If you don’t ever make any mistakes, you might well be the first. Like life, camping is a process of trial and error (and usually the first errors come in putting up the tent). So don’t worry about not getting everything right, the main idea is to have fun and enjoy the great outdoors.
To answer your first question, you don’t need any permits for camping – it’s not like fishing in that regard. As a beginner, you’d be best advised to start off on a campsite (where, of course, you do have to pay, and often book in advance in the busy season). That way you’ll be around other campers who can offer advice and assistance, and you’ll also find more facilities available, such as showers.
However, there’s also what’s called wild camping, which is pretty much what it says. Largely, you can camp anywhere that’s not obviously private property, national parks are fine, although you need to be aware of some rules, which include no more than two nights in one place, leaving no trace you’d ever been there, and so on. Of course, yes, there are places where camping is prohibited, but in most instances these will be well signposted.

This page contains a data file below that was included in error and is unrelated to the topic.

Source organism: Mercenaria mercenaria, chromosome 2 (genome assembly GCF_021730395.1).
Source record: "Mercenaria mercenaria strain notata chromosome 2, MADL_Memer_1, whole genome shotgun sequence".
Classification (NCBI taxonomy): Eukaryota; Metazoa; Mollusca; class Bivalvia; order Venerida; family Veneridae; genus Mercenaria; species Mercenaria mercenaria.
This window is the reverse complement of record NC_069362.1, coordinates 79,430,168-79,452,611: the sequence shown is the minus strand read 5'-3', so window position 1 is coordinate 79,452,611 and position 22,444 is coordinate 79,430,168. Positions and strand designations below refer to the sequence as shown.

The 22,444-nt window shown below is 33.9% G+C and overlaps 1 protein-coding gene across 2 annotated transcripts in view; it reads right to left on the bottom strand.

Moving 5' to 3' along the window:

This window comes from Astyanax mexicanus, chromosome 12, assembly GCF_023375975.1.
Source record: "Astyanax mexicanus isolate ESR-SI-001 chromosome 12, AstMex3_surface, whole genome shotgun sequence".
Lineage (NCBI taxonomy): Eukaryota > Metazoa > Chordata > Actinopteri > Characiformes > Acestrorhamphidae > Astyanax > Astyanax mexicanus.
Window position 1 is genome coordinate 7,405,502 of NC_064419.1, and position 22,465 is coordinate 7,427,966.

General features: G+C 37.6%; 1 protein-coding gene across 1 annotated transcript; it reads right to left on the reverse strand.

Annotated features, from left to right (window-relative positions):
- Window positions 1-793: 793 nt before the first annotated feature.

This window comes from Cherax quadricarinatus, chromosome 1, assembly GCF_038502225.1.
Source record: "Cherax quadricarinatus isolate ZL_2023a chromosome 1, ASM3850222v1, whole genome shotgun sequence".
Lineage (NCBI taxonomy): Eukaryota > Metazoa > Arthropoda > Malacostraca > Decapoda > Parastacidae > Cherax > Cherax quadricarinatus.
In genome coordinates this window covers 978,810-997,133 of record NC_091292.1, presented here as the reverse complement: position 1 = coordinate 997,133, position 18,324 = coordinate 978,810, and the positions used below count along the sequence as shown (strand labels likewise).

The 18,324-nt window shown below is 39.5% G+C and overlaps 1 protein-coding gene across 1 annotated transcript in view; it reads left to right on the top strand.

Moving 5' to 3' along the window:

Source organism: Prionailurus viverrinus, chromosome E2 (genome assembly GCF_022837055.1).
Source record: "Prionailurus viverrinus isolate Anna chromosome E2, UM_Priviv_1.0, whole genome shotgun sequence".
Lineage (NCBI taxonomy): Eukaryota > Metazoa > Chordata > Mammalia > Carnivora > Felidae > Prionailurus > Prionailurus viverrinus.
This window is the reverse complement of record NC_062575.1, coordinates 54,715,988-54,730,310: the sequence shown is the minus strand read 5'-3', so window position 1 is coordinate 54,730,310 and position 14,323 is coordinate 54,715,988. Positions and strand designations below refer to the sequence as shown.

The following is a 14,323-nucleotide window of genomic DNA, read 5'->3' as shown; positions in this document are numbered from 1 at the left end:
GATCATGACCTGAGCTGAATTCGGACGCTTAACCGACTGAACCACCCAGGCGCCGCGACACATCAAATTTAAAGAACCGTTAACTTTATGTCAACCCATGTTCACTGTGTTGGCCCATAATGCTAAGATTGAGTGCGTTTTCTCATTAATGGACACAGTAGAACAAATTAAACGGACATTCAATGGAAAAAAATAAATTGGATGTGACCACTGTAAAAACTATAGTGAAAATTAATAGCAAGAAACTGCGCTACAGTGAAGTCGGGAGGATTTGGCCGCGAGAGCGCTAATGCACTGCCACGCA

Many farmers do let people camp on their property, sometimes free, sometimes for a small fee. You’d need to ask at a particular farm to find out the details, though many do advertise on the gate.
Finding More Information on Camping and Trekking
Where can you get an education on camping and hiking? This site has a wealth of great information, of course, but most shops that sell hiking and climbing gear will also be able to give very good advice. Don’t be afraid to ask questions, they’re always happy to answer, and many of the staff are avid hikers and campers themselves. Of course, you’ll need the right equipment to begin with. Make sure you have a good tent, backpack, boots and jacket, at the very least, and a comfortable sleeping bag. Practise putting the tent up and taking it down so you’re not completely lost when you go camping for the first time.
As to maps, you really can’t do any better than OS maps for the area where you’ll be hiking. They offer all the detail you’re likely to need. They’re exceptionally accurate, with all the topographical features, and easy to carry (you might consider a clear map case to hang around your neck for ease when walking).